Scanning Photos and Documents

This section will give you recommendations for scanning photos and documents for your ShtetLinks pages \ ShtetLinks Photograph Gallery. It is not intended to be a primer on scanning or instructions for your particular scanner or software. Whether you own a scanner, have enlisted a friend's scanner to help, or are using a service bureau such as Kinko's, the basic principles are the same.

If you do not have access to a scanner, but would like to include photos on your site, JewishGen will provide scanning services for you. Read the guidelines for more information.


All sites must have an executed ShtetLinks Material Donor Agreement, on file before they can be uploaded to the JewishGen server. JewishGen cannot post any copyrighted material without the permission of the copyright holder. Since we have no blanket permissions from any source, you are responsible for getting that permission. The rule of thumb, for the time being, is that on pictures taken before 1925, all persons who appear to be adults can be considered to be no longer alive. Of course, if you have knowledge that people in a picture are still alive, you must get their permission. If you know they are all deceased, there should be no problem. Our attorneys are still reviewing some of the copyright laws as they apply to the internet, and it may be necessary to change this rule in the future.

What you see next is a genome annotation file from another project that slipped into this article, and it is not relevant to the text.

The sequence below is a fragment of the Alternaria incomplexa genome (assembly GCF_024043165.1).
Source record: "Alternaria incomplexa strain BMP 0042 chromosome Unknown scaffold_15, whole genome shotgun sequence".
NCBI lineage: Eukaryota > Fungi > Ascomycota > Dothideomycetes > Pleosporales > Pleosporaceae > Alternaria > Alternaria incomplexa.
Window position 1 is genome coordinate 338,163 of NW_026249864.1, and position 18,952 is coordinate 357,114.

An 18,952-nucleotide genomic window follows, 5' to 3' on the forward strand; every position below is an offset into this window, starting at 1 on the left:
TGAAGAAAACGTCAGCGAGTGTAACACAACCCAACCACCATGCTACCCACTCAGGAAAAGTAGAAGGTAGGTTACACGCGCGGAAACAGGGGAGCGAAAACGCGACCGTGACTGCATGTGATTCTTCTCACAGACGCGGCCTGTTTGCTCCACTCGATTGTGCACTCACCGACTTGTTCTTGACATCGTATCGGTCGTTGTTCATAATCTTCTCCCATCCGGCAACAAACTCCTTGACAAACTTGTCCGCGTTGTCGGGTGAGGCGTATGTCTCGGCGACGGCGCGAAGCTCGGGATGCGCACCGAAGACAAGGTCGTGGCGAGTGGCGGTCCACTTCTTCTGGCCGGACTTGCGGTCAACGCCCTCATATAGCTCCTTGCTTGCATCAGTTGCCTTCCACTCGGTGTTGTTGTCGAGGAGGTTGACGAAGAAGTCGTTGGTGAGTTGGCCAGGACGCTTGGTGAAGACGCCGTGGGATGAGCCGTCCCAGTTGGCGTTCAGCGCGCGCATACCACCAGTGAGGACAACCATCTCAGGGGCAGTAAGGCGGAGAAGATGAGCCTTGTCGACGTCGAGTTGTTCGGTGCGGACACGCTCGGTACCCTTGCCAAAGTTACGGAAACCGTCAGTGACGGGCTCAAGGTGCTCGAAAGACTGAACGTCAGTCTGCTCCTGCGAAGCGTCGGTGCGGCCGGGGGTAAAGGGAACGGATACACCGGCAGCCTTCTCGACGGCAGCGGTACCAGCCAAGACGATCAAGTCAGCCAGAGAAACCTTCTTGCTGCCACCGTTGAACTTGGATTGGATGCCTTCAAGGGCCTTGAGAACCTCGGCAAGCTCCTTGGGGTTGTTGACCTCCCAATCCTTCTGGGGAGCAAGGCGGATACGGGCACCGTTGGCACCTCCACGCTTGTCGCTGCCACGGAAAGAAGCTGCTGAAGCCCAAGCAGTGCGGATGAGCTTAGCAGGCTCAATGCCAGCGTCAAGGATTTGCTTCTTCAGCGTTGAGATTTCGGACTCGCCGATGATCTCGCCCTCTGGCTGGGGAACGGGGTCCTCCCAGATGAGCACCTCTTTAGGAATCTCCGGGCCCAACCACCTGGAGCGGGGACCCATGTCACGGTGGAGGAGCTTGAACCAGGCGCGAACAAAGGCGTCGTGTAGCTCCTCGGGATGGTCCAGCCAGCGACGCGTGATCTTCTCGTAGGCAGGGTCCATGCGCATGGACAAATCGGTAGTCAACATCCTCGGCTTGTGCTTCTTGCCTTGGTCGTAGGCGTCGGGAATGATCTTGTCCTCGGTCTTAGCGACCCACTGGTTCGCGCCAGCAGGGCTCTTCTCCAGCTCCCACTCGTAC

A Delicate Balance

When you are scanning photos or documents for the web, you are balancing two opposites: file size and resolution. Ideally, every photo would be as big as your screen and as sharp as possible, however, setting your scanning software to accomplish that end will cause the resulting files to be huge and unweildy for web purposes. Remember that web users do not like to spend time waiting for graphics to download (do you?). Even though your cemetery picture is really amazing, you might not keep your audience's attention long enough to download that 200K file.

The two variables you can play with in your scanning software in order to manage the file size are the resolution ("dots per inch" or "dpi") and the amount of screen the photograph takes up when it's displayed (either in inches or in pixels of width and height). Below are some recommended settings.

If your photo or document is in black and white